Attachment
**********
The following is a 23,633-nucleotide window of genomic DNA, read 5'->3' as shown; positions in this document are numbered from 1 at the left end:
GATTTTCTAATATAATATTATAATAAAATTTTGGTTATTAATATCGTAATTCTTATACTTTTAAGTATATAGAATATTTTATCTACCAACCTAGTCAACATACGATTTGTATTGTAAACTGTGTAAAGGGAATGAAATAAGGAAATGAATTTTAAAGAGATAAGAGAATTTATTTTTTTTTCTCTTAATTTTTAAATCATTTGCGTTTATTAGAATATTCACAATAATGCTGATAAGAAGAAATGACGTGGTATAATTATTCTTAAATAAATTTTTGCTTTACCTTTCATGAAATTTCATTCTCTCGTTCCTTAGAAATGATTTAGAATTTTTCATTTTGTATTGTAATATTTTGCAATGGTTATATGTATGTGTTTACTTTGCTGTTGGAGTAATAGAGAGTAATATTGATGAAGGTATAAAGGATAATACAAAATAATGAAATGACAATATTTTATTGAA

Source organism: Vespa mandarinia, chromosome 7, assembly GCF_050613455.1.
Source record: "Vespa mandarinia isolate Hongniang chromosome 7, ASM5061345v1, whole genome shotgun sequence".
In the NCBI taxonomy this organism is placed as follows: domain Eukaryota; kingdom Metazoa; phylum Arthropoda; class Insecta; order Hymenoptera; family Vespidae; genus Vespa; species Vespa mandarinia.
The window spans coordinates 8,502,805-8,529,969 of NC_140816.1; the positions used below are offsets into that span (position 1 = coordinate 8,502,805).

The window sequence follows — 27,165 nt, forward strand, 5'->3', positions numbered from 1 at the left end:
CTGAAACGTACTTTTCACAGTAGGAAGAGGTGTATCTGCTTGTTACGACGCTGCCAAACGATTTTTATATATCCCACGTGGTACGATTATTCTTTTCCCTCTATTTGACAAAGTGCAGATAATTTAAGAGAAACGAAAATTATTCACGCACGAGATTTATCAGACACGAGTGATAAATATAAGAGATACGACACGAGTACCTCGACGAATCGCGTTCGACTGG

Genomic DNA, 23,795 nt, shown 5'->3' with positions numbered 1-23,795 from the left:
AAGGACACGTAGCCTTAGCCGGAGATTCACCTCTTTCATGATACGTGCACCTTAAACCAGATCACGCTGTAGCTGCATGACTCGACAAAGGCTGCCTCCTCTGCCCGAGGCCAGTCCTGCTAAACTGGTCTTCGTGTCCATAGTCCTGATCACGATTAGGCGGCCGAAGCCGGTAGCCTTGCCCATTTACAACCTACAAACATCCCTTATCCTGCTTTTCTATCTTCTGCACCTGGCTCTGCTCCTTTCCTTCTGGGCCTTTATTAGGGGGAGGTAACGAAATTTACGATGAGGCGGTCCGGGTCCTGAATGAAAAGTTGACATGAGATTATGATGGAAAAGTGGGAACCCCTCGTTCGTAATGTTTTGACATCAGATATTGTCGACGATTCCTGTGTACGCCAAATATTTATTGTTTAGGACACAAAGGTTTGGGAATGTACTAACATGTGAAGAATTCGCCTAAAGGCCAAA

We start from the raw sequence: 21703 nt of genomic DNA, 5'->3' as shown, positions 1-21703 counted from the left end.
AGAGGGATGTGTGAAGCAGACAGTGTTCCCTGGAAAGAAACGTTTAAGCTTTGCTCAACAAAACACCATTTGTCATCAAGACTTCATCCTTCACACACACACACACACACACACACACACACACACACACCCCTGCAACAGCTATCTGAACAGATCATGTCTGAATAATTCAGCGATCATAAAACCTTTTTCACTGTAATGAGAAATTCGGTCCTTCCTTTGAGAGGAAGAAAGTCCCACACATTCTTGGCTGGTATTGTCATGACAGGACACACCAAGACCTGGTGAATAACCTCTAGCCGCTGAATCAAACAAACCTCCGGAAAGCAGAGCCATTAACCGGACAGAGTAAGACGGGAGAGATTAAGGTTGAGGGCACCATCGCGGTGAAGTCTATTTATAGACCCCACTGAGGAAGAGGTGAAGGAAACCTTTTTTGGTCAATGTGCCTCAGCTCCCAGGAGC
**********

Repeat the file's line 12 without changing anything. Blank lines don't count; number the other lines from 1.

AGAGGGATGTGTGAAGCAGACAGTGTTCCCTGGAAAGAAACGTTTAAGCTTTGCTCAACAAAACACCATTTGTCATCAAGACTTCATCCTTCACACACACACACACACACACACACACACACACACACACCCCTGCAACAGCTATCTGAACAGATCATGTCTGAATAATTCAGCGATCATAAAACCTTTTTCACTGTAATGAGAAATTCGGTCCTTCCTTTGAGAGGAAGAAAGTCCCACACATTCTTGGCTGGTATTGTCATGACAGGACACACCAAGACCTGGTGAATAACCTCTAGCCGCTGAATCAAACAAACCTCCGGAAAGCAGAGCCATTAACCGGACAGAGTAAGACGGGAGAGATTAAGGTTGAGGGCACCATCGCGGTGAAGTCTATTTATAGACCCCACTGAGGAAGAGGTGAAGGAAACCTTTTTTGGTCAATGTGCCTCAGCTCCCAGGAGC